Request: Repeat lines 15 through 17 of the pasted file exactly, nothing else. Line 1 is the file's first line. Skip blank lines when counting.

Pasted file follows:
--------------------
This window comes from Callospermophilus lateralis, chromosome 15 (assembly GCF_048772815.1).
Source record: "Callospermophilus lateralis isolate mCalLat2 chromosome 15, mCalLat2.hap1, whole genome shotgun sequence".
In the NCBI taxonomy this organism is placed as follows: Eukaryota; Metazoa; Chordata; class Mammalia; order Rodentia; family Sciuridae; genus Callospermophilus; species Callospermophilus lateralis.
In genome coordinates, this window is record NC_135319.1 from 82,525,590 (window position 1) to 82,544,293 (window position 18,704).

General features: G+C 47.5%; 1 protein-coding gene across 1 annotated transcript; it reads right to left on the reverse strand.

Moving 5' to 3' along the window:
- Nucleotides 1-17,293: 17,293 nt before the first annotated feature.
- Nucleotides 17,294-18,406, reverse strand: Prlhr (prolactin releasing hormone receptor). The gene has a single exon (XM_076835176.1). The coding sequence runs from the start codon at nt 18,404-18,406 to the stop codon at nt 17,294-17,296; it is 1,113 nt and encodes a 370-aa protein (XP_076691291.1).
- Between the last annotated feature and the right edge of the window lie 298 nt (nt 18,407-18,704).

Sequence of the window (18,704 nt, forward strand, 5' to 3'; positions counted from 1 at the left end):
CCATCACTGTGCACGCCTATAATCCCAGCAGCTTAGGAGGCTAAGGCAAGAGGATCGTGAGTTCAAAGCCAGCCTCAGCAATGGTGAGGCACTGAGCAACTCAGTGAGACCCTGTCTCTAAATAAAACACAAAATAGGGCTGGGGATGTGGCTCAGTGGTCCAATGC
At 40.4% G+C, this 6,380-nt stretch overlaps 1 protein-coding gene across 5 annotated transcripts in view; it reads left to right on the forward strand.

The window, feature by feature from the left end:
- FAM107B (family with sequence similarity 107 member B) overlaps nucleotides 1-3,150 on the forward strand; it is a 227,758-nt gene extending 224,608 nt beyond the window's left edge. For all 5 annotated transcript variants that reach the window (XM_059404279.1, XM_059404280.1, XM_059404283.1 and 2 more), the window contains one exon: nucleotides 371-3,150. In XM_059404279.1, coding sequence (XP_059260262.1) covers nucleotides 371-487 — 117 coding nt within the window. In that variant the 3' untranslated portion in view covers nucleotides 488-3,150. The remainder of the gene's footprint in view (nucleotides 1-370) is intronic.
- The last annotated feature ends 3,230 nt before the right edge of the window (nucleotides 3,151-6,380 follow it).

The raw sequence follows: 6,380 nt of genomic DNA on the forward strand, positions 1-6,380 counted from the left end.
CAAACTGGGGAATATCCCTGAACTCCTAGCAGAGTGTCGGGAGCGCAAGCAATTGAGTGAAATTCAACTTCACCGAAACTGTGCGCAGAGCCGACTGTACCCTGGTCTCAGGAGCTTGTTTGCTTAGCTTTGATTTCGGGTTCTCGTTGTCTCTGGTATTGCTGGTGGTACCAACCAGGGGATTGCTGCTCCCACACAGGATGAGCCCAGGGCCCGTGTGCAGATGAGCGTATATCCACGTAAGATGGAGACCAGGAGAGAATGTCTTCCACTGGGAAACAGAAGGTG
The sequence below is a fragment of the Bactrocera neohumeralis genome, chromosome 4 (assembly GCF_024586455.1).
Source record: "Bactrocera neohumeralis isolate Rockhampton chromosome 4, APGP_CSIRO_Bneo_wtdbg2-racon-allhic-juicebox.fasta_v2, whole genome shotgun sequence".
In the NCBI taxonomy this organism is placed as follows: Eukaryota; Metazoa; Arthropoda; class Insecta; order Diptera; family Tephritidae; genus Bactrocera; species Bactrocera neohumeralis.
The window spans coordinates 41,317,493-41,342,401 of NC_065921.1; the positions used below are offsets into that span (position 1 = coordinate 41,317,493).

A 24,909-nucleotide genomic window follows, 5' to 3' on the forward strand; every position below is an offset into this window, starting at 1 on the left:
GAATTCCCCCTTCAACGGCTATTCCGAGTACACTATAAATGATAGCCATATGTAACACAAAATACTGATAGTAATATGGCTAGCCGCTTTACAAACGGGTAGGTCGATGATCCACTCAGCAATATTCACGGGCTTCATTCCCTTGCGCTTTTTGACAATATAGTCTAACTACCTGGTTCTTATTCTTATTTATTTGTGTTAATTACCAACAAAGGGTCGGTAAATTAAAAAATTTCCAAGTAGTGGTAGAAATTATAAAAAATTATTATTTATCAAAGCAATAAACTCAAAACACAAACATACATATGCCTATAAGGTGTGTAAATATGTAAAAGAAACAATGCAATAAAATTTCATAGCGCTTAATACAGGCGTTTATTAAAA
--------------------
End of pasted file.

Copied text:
- The last annotated feature ends 3,230 nt before the right edge of the window (nucleotides 3,151-6,380 follow it).

The raw sequence follows: 6,380 nt of genomic DNA on the forward strand, positions 1-6,380 counted from the left end.
CAAACTGGGGAATATCCCTGAACTCCTAGCAGAGTGTCGGGAGCGCAAGCAATTGAGTGAAATTCAACTTCACCGAAACTGTGCGCAGAGCCGACTGTACCCTGGTCTCAGGAGCTTGTTTGCTTAGCTTTGATTTCGGGTTCTCGTTGTCTCTGGTATTGCTGGTGGTACCAACCAGGGGATTGCTGCTCCCACACAGGATGAGCCCAGGGCCCGTGTGCAGATGAGCGTATATCCACGTAAGATGGAGACCAGGAGAGAATGTCTTCCACTGGGAAACAGAAGGTG